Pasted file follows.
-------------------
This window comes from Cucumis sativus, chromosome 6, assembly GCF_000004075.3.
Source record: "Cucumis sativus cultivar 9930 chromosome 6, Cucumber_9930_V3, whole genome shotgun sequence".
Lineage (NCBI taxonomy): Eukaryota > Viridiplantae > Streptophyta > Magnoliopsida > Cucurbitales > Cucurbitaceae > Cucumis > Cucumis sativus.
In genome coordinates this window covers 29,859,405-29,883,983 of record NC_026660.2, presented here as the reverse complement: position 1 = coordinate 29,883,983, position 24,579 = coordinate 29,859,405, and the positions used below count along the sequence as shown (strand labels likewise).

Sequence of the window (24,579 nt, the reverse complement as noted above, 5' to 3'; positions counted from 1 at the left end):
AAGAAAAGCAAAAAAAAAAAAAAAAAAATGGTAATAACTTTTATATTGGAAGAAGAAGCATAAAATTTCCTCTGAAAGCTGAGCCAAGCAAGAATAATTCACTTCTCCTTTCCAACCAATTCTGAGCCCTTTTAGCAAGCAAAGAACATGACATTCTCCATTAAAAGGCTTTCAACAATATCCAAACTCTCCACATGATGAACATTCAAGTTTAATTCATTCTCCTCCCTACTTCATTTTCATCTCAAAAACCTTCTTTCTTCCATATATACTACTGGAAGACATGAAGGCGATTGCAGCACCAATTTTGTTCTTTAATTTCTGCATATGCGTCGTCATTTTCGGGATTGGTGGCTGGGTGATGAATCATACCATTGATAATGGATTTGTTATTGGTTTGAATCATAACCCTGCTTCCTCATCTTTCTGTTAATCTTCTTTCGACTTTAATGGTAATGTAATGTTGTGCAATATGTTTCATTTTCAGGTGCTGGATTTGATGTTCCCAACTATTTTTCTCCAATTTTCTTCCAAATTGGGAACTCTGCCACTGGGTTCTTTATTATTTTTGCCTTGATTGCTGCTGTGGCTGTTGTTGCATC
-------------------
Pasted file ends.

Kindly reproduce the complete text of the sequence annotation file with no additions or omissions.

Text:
This window comes from Cucumis sativus, chromosome 6, assembly GCF_000004075.3.
Source record: "Cucumis sativus cultivar 9930 chromosome 6, Cucumber_9930_V3, whole genome shotgun sequence".
Lineage (NCBI taxonomy): Eukaryota > Viridiplantae > Streptophyta > Magnoliopsida > Cucurbitales > Cucurbitaceae > Cucumis > Cucumis sativus.
In genome coordinates this window covers 29,859,405-29,883,983 of record NC_026660.2, presented here as the reverse complement: position 1 = coordinate 29,883,983, position 24,579 = coordinate 29,859,405, and the positions used below count along the sequence as shown (strand labels likewise).

Sequence of the window (24,579 nt, the reverse complement as noted above, 5' to 3'; positions counted from 1 at the left end):
AAGAAAAGCAAAAAAAAAAAAAAAAAAATGGTAATAACTTTTATATTGGAAGAAGAAGCATAAAATTTCCTCTGAAAGCTGAGCCAAGCAAGAATAATTCACTTCTCCTTTCCAACCAATTCTGAGCCCTTTTAGCAAGCAAAGAACATGACATTCTCCATTAAAAGGCTTTCAACAATATCCAAACTCTCCACATGATGAACATTCAAGTTTAATTCATTCTCCTCCCTACTTCATTTTCATCTCAAAAACCTTCTTTCTTCCATATATACTACTGGAAGACATGAAGGCGATTGCAGCACCAATTTTGTTCTTTAATTTCTGCATATGCGTCGTCATTTTCGGGATTGGTGGCTGGGTGATGAATCATACCATTGATAATGGATTTGTTATTGGTTTGAATCATAACCCTGCTTCCTCATCTTTCTGTTAATCTTCTTTCGACTTTAATGGTAATGTAATGTTGTGCAATATGTTTCATTTTCAGGTGCTGGATTTGATGTTCCCAACTATTTTTCTCCAATTTTCTTCCAAATTGGGAACTCTGCCACTGGGTTCTTTATTATTTTTGCCTTGATTGCTGCTGTGGCTGTTGTTGCATC